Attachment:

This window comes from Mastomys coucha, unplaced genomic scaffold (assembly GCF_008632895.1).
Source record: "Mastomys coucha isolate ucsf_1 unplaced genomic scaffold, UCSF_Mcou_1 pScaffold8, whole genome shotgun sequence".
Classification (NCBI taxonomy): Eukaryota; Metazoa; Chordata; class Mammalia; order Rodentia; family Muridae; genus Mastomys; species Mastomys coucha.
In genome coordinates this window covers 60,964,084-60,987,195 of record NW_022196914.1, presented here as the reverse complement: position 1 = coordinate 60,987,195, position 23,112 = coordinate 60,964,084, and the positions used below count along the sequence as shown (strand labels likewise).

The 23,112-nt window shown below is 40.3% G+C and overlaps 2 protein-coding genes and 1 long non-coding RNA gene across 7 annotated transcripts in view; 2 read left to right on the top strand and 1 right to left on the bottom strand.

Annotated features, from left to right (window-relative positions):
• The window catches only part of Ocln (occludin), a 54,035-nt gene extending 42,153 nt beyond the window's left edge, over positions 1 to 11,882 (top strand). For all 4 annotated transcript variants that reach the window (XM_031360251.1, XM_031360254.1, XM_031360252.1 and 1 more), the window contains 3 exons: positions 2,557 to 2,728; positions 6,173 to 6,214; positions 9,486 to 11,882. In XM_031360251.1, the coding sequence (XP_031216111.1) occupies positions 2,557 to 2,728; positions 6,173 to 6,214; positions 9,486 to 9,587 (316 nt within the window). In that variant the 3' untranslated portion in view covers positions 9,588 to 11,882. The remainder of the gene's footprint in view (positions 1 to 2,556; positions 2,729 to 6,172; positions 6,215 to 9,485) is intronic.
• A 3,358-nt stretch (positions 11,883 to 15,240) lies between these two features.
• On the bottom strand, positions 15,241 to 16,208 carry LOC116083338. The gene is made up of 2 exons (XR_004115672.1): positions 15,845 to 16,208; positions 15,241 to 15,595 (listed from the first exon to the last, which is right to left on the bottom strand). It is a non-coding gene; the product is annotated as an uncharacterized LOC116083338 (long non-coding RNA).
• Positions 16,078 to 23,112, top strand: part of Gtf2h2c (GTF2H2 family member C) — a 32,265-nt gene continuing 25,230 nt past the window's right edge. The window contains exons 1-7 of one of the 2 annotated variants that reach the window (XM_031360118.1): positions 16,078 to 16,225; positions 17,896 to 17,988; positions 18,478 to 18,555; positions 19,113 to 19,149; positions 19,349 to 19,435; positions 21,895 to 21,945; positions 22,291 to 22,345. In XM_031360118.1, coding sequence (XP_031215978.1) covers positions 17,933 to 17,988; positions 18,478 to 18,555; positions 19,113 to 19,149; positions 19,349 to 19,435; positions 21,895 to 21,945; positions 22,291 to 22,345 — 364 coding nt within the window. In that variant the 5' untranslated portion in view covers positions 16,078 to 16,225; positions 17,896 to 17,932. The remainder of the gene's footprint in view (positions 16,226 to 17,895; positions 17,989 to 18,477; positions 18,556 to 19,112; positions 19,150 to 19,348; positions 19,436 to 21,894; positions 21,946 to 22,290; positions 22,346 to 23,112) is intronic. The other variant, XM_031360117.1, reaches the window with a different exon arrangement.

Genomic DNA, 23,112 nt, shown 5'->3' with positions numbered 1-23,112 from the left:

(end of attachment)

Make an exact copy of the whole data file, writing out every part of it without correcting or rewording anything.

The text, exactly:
This window comes from Mastomys coucha, unplaced genomic scaffold (assembly GCF_008632895.1).
Source record: "Mastomys coucha isolate ucsf_1 unplaced genomic scaffold, UCSF_Mcou_1 pScaffold8, whole genome shotgun sequence".
Classification (NCBI taxonomy): Eukaryota; Metazoa; Chordata; class Mammalia; order Rodentia; family Muridae; genus Mastomys; species Mastomys coucha.
In genome coordinates this window covers 60,964,084-60,987,195 of record NW_022196914.1, presented here as the reverse complement: position 1 = coordinate 60,987,195, position 23,112 = coordinate 60,964,084, and the positions used below count along the sequence as shown (strand labels likewise).

The 23,112-nt window shown below is 40.3% G+C and overlaps 2 protein-coding genes and 1 long non-coding RNA gene across 7 annotated transcripts in view; 2 read left to right on the top strand and 1 right to left on the bottom strand.

Annotated features, from left to right (window-relative positions):
• The window catches only part of Ocln (occludin), a 54,035-nt gene extending 42,153 nt beyond the window's left edge, over positions 1 to 11,882 (top strand). For all 4 annotated transcript variants that reach the window (XM_031360251.1, XM_031360254.1, XM_031360252.1 and 1 more), the window contains 3 exons: positions 2,557 to 2,728; positions 6,173 to 6,214; positions 9,486 to 11,882. In XM_031360251.1, the coding sequence (XP_031216111.1) occupies positions 2,557 to 2,728; positions 6,173 to 6,214; positions 9,486 to 9,587 (316 nt within the window). In that variant the 3' untranslated portion in view covers positions 9,588 to 11,882. The remainder of the gene's footprint in view (positions 1 to 2,556; positions 2,729 to 6,172; positions 6,215 to 9,485) is intronic.
• A 3,358-nt stretch (positions 11,883 to 15,240) lies between these two features.
• On the bottom strand, positions 15,241 to 16,208 carry LOC116083338. The gene is made up of 2 exons (XR_004115672.1): positions 15,845 to 16,208; positions 15,241 to 15,595 (listed from the first exon to the last, which is right to left on the bottom strand). It is a non-coding gene; the product is annotated as an uncharacterized LOC116083338 (long non-coding RNA).
• Positions 16,078 to 23,112, top strand: part of Gtf2h2c (GTF2H2 family member C) — a 32,265-nt gene continuing 25,230 nt past the window's right edge. The window contains exons 1-7 of one of the 2 annotated variants that reach the window (XM_031360118.1): positions 16,078 to 16,225; positions 17,896 to 17,988; positions 18,478 to 18,555; positions 19,113 to 19,149; positions 19,349 to 19,435; positions 21,895 to 21,945; positions 22,291 to 22,345. In XM_031360118.1, coding sequence (XP_031215978.1) covers positions 17,933 to 17,988; positions 18,478 to 18,555; positions 19,113 to 19,149; positions 19,349 to 19,435; positions 21,895 to 21,945; positions 22,291 to 22,345 — 364 coding nt within the window. In that variant the 5' untranslated portion in view covers positions 16,078 to 16,225; positions 17,896 to 17,932. The remainder of the gene's footprint in view (positions 16,226 to 17,895; positions 17,989 to 18,477; positions 18,556 to 19,112; positions 19,150 to 19,348; positions 19,436 to 21,894; positions 21,946 to 22,290; positions 22,346 to 23,112) is intronic. The other variant, XM_031360117.1, reaches the window with a different exon arrangement.

Genomic DNA, 23,112 nt, shown 5'->3' with positions numbered 1-23,112 from the left: